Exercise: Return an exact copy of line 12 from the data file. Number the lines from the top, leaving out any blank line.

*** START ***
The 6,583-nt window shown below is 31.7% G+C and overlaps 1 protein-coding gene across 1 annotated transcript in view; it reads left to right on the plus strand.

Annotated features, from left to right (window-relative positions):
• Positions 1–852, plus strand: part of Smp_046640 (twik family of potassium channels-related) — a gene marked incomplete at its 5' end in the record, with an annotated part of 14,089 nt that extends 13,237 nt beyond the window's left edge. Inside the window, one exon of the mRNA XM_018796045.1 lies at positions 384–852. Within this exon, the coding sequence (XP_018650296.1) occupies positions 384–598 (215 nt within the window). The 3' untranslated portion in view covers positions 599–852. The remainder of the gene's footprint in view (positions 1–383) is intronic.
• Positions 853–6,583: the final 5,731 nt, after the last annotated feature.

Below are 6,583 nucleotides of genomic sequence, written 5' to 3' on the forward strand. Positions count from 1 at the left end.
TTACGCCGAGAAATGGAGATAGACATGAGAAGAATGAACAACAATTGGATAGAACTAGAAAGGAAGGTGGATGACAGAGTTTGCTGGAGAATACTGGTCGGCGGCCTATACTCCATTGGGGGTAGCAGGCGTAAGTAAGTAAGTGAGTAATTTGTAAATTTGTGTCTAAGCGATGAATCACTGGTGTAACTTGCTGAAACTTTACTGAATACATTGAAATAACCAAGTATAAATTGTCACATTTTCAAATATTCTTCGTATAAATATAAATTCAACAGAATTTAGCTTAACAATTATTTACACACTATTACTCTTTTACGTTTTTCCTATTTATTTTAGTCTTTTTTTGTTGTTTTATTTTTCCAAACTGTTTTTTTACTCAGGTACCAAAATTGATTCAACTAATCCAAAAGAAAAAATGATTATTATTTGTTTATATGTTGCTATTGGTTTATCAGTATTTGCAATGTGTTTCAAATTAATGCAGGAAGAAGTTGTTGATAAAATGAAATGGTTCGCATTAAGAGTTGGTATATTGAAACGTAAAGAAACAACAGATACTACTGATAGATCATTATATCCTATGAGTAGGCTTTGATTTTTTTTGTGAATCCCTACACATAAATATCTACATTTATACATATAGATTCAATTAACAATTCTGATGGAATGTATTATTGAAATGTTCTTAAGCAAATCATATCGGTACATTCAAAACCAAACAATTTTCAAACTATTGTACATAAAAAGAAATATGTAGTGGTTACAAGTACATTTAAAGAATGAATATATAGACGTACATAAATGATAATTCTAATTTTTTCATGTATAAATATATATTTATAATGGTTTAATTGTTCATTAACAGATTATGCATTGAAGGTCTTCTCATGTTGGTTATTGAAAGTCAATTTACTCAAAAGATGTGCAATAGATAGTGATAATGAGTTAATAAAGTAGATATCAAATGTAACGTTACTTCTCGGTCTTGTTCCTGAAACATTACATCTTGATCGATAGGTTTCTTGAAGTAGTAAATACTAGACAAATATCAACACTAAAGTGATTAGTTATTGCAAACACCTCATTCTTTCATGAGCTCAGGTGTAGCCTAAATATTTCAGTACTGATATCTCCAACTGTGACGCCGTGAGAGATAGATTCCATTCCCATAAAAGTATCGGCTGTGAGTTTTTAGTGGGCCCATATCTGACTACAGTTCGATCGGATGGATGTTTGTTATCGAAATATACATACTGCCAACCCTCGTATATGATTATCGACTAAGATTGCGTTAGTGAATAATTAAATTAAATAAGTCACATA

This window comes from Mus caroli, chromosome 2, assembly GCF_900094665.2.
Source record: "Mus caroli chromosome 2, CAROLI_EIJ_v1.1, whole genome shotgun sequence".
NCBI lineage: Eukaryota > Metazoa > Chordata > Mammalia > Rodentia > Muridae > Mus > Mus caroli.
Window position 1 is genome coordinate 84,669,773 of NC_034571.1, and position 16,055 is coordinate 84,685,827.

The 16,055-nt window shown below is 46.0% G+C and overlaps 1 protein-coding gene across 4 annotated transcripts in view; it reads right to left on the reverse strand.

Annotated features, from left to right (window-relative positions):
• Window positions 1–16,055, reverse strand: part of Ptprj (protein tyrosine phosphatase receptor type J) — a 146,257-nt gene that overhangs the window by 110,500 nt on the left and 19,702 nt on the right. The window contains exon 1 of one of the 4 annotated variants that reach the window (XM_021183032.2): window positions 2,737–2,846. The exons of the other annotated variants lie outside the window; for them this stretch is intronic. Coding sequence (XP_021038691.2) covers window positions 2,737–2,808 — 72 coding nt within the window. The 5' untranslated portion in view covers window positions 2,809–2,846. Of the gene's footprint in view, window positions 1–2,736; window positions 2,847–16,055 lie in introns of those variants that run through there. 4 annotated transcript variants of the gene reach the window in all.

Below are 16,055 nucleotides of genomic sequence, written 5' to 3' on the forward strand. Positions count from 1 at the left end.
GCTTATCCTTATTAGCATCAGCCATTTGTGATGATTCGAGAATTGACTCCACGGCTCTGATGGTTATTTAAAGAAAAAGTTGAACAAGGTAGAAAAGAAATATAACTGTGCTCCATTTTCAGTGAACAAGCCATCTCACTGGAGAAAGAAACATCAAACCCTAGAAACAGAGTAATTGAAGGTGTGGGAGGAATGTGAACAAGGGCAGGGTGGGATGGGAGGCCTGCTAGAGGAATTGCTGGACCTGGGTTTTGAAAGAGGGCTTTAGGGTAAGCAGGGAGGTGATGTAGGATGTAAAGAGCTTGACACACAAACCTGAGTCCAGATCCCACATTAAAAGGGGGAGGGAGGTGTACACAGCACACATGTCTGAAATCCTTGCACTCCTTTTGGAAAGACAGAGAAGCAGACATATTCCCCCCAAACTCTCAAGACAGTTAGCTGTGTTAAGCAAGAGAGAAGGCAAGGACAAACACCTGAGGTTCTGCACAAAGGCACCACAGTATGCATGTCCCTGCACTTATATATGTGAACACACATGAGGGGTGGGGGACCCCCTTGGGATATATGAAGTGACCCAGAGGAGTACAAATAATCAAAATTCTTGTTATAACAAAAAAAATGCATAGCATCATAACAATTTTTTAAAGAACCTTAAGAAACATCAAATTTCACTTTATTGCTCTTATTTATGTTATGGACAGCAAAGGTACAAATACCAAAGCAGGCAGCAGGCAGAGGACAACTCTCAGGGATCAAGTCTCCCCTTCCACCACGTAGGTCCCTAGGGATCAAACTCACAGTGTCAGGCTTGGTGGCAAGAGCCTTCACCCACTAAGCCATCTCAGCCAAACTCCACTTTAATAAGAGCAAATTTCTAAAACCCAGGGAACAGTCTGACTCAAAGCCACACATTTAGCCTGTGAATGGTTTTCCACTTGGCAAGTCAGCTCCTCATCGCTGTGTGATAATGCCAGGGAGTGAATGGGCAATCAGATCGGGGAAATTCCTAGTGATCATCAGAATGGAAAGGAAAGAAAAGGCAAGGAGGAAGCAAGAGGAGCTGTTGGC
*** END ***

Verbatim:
Annotated features, from left to right (window-relative positions):